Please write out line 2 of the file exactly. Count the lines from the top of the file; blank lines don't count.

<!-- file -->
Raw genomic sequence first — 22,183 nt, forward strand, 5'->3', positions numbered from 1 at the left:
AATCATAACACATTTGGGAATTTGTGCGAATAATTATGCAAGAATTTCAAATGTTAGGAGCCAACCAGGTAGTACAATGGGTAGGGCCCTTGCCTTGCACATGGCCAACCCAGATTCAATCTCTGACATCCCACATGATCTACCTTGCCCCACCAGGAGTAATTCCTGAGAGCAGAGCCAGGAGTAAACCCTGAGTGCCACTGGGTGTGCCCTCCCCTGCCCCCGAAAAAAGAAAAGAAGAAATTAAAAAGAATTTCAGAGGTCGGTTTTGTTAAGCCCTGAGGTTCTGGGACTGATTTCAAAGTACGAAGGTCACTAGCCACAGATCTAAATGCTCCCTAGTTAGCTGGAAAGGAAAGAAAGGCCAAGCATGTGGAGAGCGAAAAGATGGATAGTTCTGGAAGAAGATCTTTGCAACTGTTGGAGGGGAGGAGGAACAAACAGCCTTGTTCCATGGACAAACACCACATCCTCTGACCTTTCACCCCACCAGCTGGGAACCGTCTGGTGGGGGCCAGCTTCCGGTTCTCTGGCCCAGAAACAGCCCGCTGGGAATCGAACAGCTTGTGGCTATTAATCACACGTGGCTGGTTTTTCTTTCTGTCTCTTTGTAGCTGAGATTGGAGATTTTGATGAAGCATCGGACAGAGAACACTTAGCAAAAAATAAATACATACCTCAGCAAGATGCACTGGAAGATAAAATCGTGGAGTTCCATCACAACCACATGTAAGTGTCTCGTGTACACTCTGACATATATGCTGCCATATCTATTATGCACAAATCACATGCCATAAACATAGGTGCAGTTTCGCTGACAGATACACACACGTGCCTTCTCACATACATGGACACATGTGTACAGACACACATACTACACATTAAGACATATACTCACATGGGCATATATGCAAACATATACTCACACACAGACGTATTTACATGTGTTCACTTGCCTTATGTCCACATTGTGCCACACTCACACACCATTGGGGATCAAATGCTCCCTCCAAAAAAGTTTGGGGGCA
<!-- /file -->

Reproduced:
AATCATAACACATTTGGGAATTTGTGCGAATAATTATGCAAGAATTTCAAATGTTAGGAGCCAACCAGGTAGTACAATGGGTAGGGCCCTTGCCTTGCACATGGCCAACCCAGATTCAATCTCTGACATCCCACATGATCTACCTTGCCCCACCAGGAGTAATTCCTGAGAGCAGAGCCAGGAGTAAACCCTGAGTGCCACTGGGTGTGCCCTCCCCTGCCCCCGAAAAAAGAAAAGAAGAAATTAAAAAGAATTTCAGAGGTCGGTTTTGTTAAGCCCTGAGGTTCTGGGACTGATTTCAAAGTACGAAGGTCACTAGCCACAGATCTAAATGCTCCCTAGTTAGCTGGAAAGGAAAGAAAGGCCAAGCATGTGGAGAGCGAAAAGATGGATAGTTCTGGAAGAAGATCTTTGCAACTGTTGGAGGGGAGGAGGAACAAACAGCCTTGTTCCATGGACAAACACCACATCCTCTGACCTTTCACCCCACCAGCTGGGAACCGTCTGGTGGGGGCCAGCTTCCGGTTCTCTGGCCCAGAAACAGCCCGCTGGGAATCGAACAGCTTGTGGCTATTAATCACACGTGGCTGGTTTTTCTTTCTGTCTCTTTGTAGCTGAGATTGGAGATTTTGATGAAGCATCGGACAGAGAACACTTAGCAAAAAATAAATACATACCTCAGCAAGATGCACTGGAAGATAAAATCGTGGAGTTCCATCACAACCACATGTAAGTGTCTCGTGTACACTCTGACATATATGCTGCCATATCTATTATGCACAAATCACATGCCATAAACATAGGTGCAGTTTCGCTGACAGATACACACACGTGCCTTCTCACATACATGGACACATGTGTACAGACACACATACTACACATTAAGACATATACTCACATGGGCATATATGCAAACATATACTCACACACAGACGTATTTACATGTGTTCACTTGCCTTATGTCCACATTGTGCCACACTCACACACCATTGGGGATCAAATGCTCCCTCCAAAAAAGTTTGGGGGCA